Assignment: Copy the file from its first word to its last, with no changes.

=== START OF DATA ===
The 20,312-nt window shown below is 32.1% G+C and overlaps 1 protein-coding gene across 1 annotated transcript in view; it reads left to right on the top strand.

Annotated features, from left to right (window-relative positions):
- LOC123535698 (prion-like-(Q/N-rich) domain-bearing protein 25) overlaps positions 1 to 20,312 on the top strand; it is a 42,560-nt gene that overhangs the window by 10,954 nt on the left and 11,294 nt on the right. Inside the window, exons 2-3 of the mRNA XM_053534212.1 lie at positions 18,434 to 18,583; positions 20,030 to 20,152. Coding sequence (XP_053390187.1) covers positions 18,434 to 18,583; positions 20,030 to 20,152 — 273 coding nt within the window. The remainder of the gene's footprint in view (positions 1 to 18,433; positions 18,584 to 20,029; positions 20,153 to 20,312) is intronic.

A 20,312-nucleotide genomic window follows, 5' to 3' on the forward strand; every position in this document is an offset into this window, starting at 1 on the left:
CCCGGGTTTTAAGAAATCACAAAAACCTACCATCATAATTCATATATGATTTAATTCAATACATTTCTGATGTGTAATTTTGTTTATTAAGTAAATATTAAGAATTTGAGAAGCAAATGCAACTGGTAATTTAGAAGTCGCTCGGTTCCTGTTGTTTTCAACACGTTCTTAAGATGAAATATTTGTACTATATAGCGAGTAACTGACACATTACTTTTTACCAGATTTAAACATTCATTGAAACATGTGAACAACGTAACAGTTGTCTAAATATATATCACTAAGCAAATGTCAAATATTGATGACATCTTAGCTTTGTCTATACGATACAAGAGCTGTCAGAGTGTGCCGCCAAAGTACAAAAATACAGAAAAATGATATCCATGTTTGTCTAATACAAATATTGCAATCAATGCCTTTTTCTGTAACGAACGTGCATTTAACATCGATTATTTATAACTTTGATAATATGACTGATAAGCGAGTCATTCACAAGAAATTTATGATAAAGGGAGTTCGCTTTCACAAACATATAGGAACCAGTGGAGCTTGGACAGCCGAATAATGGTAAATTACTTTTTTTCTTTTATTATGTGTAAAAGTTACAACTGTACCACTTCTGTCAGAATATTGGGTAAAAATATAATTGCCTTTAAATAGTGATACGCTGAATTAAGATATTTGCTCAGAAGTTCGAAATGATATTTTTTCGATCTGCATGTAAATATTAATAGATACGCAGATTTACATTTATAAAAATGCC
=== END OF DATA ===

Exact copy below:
The 20,312-nt window shown below is 32.1% G+C and overlaps 1 protein-coding gene across 1 annotated transcript in view; it reads left to right on the top strand.

Annotated features, from left to right (window-relative positions):
- LOC123535698 (prion-like-(Q/N-rich) domain-bearing protein 25) overlaps positions 1 to 20,312 on the top strand; it is a 42,560-nt gene that overhangs the window by 10,954 nt on the left and 11,294 nt on the right. Inside the window, exons 2-3 of the mRNA XM_053534212.1 lie at positions 18,434 to 18,583; positions 20,030 to 20,152. Coding sequence (XP_053390187.1) covers positions 18,434 to 18,583; positions 20,030 to 20,152 — 273 coding nt within the window. The remainder of the gene's footprint in view (positions 1 to 18,433; positions 18,584 to 20,029; positions 20,153 to 20,312) is intronic.

A 20,312-nucleotide genomic window follows, 5' to 3' on the forward strand; every position in this document is an offset into this window, starting at 1 on the left:
CCCGGGTTTTAAGAAATCACAAAAACCTACCATCATAATTCATATATGATTTAATTCAATACATTTCTGATGTGTAATTTTGTTTATTAAGTAAATATTAAGAATTTGAGAAGCAAATGCAACTGGTAATTTAGAAGTCGCTCGGTTCCTGTTGTTTTCAACACGTTCTTAAGATGAAATATTTGTACTATATAGCGAGTAACTGACACATTACTTTTTACCAGATTTAAACATTCATTGAAACATGTGAACAACGTAACAGTTGTCTAAATATATATCACTAAGCAAATGTCAAATATTGATGACATCTTAGCTTTGTCTATACGATACAAGAGCTGTCAGAGTGTGCCGCCAAAGTACAAAAATACAGAAAAATGATATCCATGTTTGTCTAATACAAATATTGCAATCAATGCCTTTTTCTGTAACGAACGTGCATTTAACATCGATTATTTATAACTTTGATAATATGACTGATAAGCGAGTCATTCACAAGAAATTTATGATAAAGGGAGTTCGCTTTCACAAACATATAGGAACCAGTGGAGCTTGGACAGCCGAATAATGGTAAATTACTTTTTTTCTTTTATTATGTGTAAAAGTTACAACTGTACCACTTCTGTCAGAATATTGGGTAAAAATATAATTGCCTTTAAATAGTGATACGCTGAATTAAGATATTTGCTCAGAAGTTCGAAATGATATTTTTTCGATCTGCATGTAAATATTAATAGATACGCAGATTTACATTTATAAAAATGCC